Opinion DC Comment 05 Oct 2017 Has RBI washed its h ...

Has RBI washed its hands of growth?

DECCAN CHRONICLE.
Published Oct 5, 2017, 12:23 am IST
Updated Oct 5, 2017, 4:03 pm IST
The RBI seems more interested in keeping inflation on target.
RBI Governor Urjit Patel at a press conference to announce the monetary policy, at the RBI head-office in Mumbai. (Photo: PTI)
 RBI Governor Urjit Patel at a press conference to announce the monetary policy, at the RBI head-office in Mumbai. (Photo: PTI)

The general disappointment at the RBI keeping its key policy rates unchanged is understandable as the RBI was expected to reduce rates in order to stimulate growth. Growth, which had been going downwards consistently for over a year, had plummeted to 5.7 per cent in the April-June quarter, the lowest in three years. The acceleration was largely due to demonetisation and the hasty introduction of the Goods and Services Tax that created a lot of uncertainty. 

The credit policy announced by Urjit Patel, governor of the RBI, revealed that the central bank was more interested in keeping inflation rate in line with the targeted 4 per cent even if it meant revising the growth rate downwards drastically to 6.7 per cent from 7.3 per cent it had projected two months ago. It has in effect washed its hands off the responsibility for growth of the economy, leaving the government to walk the path to growth on its own. The situation is very akin to what former finance minister P. Chidambaram faced when D. Subbarao was the RBI governor. Mr Chidambaram had then said he would walk alone if he had to, since the governor refused to cut policy rates. The RBI is of the view that it has cut rates adequately and intends to work with banks to see how the advantage of these cuts can be transmitted to borrowers. It has recognised the stressed assets issue that banks are facing and has rightfully called on the government to recapitalise banks so that they can start lending and growth is not impeded due to lack of funds. It is disappointing that the central bank did nothing to fuel private investment and this is probably due to its stand that fiscal and administrative measures and not monetary, are required to stimulate this investment.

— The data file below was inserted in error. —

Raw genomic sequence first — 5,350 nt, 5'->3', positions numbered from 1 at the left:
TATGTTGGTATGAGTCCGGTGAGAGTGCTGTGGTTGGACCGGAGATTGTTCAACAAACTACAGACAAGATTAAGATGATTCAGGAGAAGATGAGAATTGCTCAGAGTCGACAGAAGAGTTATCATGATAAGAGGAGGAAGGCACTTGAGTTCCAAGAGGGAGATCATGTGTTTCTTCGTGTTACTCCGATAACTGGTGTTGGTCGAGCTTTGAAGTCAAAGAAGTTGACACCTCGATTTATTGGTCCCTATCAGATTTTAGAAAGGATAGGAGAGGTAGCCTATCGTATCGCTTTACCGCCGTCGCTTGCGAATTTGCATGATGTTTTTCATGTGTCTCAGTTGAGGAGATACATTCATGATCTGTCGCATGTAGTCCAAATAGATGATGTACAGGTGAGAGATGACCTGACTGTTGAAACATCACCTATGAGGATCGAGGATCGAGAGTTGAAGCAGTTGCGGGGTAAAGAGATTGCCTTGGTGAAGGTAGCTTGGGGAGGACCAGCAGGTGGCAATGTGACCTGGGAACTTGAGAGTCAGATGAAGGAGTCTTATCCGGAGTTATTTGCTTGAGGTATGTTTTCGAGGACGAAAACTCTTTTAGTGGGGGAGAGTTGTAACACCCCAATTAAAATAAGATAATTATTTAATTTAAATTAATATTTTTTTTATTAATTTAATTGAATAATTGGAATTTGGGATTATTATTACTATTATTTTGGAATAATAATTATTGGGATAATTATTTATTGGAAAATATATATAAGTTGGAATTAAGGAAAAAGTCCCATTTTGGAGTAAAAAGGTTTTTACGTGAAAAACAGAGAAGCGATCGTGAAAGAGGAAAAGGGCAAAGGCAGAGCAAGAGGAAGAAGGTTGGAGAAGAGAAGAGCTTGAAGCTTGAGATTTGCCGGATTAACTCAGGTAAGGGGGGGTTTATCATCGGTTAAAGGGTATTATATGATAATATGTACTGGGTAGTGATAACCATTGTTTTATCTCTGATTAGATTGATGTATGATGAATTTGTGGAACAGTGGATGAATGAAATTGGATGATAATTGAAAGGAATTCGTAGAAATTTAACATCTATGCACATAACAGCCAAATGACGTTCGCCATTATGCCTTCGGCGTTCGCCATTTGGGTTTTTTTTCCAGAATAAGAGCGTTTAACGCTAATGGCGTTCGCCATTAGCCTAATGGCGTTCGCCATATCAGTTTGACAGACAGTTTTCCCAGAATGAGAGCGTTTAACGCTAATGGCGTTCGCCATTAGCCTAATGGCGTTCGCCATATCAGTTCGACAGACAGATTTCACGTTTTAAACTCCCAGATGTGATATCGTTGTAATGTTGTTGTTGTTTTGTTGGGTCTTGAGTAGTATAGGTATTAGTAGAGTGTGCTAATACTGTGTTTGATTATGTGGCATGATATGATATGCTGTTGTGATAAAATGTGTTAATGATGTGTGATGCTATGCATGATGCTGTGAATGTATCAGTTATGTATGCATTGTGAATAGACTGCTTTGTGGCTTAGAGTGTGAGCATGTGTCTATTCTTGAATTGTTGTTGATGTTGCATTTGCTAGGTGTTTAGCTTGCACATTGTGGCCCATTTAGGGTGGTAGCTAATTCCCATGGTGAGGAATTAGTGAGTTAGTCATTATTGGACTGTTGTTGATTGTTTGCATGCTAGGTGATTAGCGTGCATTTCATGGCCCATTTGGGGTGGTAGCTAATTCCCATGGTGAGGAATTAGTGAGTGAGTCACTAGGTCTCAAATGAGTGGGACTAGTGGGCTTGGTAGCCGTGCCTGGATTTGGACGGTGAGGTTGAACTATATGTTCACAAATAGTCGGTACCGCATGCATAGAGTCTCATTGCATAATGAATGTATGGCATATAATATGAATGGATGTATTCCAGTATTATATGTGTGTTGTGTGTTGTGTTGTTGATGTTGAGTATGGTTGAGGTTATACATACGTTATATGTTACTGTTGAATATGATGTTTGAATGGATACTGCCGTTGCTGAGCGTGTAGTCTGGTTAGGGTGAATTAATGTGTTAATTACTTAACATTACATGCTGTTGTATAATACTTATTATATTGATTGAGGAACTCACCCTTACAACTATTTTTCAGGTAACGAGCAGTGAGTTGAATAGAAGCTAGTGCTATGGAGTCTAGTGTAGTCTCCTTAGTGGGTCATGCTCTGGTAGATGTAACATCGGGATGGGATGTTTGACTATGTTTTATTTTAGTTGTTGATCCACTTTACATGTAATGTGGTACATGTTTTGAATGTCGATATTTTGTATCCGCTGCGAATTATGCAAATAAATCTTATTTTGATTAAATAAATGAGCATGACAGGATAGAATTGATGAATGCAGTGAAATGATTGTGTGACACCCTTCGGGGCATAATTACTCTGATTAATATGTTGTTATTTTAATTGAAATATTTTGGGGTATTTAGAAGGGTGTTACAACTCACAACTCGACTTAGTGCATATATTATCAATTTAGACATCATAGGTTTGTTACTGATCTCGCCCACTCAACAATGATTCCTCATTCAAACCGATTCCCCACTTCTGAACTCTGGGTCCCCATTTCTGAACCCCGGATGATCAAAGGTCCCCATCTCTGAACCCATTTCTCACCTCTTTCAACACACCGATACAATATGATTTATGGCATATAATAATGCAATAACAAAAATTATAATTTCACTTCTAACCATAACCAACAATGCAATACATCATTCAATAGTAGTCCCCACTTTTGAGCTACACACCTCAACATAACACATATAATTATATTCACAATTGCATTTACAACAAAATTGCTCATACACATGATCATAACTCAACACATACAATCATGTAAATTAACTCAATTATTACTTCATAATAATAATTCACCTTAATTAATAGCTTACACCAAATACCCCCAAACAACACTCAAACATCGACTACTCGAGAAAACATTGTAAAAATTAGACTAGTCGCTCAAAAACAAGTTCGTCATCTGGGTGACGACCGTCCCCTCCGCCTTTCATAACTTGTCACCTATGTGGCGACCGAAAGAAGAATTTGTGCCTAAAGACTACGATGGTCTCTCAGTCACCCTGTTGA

Admittedly cutting interest rates would not mean that investment would happen the next day or next week, but it would have a positive psychological impact on companies that have to deleverage their balance sheets. In times of crisis the central banks worldwide work in tandem with the government to tackle economic issues. In India’s case, the RBI seems more interested in keeping inflation on target. It expects inflation to rise to 4.6 per cent against the targeted 4 per cent, hence it did not feel the need to cut interest rates. There is also enough liquidity at around Rs 1,35,000 crores, available in the banking system.

 

Whilst kicking the can down the street and washing its hands of responsibility for growth, the RBI has recognised that the structural reform measures that the government has taken, like the ease of doing business, restarting projects that had been stalled and formalising the economy will help growth in the medium to long term. For now the economy will have to bear the pain of slow growth.

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